Microsoft (MSFT 1.57%) missed on both revenue and profit in its fourth quarter of fiscal 2022. The disappointing news, which the company announced after Tuesday’s close, appeared to confirm the negative segment that has weighed on the tech sector since the end of last year.
But Microsoft shares rose 5% on Wednesday, trading on a more optimistic outlook. The factors underlying this market reaction could cause investors to consider adding shares of Microsoft to their portfolios — and possibly some of its peers as well.
It was a rare miss for the company. Microsoft’s revenue rose 12% to $51.9 billion in its fourth fiscal quarter, which ended June 30. Wall Street expected $500 million more.
In particular, the strong dollar had a negative effect on its international revenues – at constant exchange rates, revenue growth was 16%. Similarly, net income rose only 2% to $16.7 billion, below expectations by about 3%. A 17% increase in the cost of sales and a 20% increase in research and development costs had a dramatic impact on the bottom line.
However, in the fiscal 2023 guidance that management provided on the earnings call, it projected double-digit percentage growth in revenue and earnings in both constant currency and U.S. dollars.
The impact of income
This more positive outlook appeared to negate the impact of lost earnings and revenue, explaining why the stock rose after the report.
The report and guidance also underscores the continued strength of non-consumer technology. Despite weak sales overall, Microsoft’s Azure revenue grew 40% and intelligent cloud remained the company’s largest and fastest growing segment. Additionally, cloud services tend to be cost-effective options for the businesses that use them. So even if the economy slides into a recession, the cloud segment is likely to shield Microsoft from the impact of lower consumer spending.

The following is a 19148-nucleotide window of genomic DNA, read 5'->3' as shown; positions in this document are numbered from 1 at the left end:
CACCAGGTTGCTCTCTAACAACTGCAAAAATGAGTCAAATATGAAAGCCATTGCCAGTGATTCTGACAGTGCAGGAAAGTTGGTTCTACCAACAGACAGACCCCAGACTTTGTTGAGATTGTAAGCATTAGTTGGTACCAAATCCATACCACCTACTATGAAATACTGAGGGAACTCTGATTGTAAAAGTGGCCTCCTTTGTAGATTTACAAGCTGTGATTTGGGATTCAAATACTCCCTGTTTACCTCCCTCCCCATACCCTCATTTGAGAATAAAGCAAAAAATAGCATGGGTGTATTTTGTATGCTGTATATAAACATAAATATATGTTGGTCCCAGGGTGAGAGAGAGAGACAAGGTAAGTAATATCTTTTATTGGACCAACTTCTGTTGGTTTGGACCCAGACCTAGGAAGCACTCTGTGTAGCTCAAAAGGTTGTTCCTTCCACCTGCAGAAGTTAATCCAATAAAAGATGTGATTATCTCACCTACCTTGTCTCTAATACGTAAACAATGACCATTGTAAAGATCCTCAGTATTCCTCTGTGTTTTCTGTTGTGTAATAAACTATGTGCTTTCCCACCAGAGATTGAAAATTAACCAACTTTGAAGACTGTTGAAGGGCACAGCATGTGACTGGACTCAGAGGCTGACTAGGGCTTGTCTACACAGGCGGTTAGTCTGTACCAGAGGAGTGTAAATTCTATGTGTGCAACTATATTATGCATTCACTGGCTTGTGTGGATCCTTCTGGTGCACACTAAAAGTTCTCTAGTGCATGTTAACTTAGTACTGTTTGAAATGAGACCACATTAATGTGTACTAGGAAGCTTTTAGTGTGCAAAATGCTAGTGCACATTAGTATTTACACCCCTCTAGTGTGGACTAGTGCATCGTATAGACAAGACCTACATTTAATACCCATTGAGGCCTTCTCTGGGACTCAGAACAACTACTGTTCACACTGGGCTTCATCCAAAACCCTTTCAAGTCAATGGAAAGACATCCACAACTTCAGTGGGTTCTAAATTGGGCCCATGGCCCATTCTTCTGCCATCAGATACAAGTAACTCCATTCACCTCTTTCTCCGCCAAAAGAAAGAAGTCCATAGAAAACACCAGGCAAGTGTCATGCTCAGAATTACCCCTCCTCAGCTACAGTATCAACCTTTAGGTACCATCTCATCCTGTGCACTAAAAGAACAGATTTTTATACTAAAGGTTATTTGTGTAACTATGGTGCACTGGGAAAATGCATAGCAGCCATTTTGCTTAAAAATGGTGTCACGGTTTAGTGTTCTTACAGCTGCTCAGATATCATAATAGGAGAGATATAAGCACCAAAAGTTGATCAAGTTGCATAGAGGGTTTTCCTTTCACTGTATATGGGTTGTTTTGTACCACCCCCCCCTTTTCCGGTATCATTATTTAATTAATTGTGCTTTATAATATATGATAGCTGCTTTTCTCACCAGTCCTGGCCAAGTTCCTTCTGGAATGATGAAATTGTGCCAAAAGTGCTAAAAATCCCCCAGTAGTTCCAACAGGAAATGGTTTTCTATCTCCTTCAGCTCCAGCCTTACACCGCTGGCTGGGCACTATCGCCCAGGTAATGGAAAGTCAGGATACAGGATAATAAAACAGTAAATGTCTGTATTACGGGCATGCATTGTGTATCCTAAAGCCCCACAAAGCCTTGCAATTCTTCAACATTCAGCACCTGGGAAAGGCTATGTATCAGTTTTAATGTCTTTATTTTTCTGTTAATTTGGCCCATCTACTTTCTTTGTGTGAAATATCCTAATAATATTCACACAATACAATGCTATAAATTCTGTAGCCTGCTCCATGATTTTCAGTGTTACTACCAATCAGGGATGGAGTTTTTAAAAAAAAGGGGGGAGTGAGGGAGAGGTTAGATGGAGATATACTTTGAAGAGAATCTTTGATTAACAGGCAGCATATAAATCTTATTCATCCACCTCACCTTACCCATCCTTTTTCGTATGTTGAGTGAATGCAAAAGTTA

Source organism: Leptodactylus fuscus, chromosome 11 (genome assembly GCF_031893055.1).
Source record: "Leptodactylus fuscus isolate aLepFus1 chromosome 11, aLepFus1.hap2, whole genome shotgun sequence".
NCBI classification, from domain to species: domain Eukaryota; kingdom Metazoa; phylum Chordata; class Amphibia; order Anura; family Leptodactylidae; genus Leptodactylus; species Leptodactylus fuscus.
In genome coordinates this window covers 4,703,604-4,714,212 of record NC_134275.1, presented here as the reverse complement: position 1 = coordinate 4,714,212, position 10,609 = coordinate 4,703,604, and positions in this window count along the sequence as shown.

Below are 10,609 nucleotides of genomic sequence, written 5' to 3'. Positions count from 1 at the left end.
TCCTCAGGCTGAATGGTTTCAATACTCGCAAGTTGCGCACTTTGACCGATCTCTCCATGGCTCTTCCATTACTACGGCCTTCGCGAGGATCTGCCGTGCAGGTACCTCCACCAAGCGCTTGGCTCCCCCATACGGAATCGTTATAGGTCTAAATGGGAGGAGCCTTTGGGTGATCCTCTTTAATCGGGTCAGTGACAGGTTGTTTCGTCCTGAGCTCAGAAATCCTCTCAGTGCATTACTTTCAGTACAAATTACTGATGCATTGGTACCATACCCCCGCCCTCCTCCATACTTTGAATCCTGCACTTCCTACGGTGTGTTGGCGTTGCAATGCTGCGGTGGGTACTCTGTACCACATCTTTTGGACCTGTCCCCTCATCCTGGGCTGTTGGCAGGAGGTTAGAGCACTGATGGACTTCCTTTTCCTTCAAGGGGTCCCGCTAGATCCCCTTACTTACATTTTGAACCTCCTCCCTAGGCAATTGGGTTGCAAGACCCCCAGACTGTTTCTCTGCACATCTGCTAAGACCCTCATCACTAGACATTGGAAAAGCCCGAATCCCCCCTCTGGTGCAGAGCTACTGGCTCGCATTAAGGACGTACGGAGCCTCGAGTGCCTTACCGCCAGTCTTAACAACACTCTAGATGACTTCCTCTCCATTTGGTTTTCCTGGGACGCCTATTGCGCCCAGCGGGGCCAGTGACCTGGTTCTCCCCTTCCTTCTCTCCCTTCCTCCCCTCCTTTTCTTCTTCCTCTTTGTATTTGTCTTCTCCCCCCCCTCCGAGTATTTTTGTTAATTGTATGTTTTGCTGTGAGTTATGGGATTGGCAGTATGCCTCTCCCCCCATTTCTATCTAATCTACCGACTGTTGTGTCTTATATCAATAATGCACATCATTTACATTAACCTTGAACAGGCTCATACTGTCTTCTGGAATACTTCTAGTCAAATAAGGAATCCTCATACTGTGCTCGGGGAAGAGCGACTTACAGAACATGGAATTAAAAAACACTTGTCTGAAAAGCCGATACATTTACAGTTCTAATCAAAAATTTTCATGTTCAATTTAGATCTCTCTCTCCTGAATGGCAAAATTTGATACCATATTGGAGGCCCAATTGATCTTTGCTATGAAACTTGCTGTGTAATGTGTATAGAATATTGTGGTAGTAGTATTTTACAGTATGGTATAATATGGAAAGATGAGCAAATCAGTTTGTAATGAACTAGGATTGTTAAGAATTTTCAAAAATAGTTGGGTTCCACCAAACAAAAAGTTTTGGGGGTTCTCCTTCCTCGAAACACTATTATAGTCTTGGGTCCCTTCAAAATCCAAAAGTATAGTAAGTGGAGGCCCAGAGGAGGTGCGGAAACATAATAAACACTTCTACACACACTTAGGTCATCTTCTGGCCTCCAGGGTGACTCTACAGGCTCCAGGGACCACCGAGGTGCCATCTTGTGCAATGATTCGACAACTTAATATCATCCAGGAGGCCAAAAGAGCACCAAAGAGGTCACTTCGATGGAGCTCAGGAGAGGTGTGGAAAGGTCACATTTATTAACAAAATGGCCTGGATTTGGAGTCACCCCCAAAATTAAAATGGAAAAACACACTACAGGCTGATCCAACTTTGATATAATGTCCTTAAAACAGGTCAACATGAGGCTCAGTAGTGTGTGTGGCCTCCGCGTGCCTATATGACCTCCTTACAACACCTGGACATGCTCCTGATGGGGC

Amid this bear market, Microsoft is trading at a price-earnings ratio of 28, a near two-year low. Although not the cheapest cloud stock, it is vastly undervalued compared to its cloud rival Amazonwhich trades for 57 times earnings.
Additionally, the movement in Microsoft’s share price on Wednesday could signal positivity and improving investor outlook for the tech sector in general. Market leaders tend to be the last to fall in a downturn and the first to recover. The fact that Microsoft gained ground despite the quarterly failure may indicate that the slide in the technology sector is about to bottom. This could give hope to investors who have seen the Nasdaq Composite Index fall over 23% and many growth tech stocks fall over 80% in a brutal year for the overall market.
John Mackey, CEO of Whole Foods Market, an Amazon subsidiary, is a board member of The Motley Fool. will heal has no position in the stocks mentioned. The Motley Fool holds positions and recommends Amazon and Microsoft. The Motley Fool has a disclosure policy.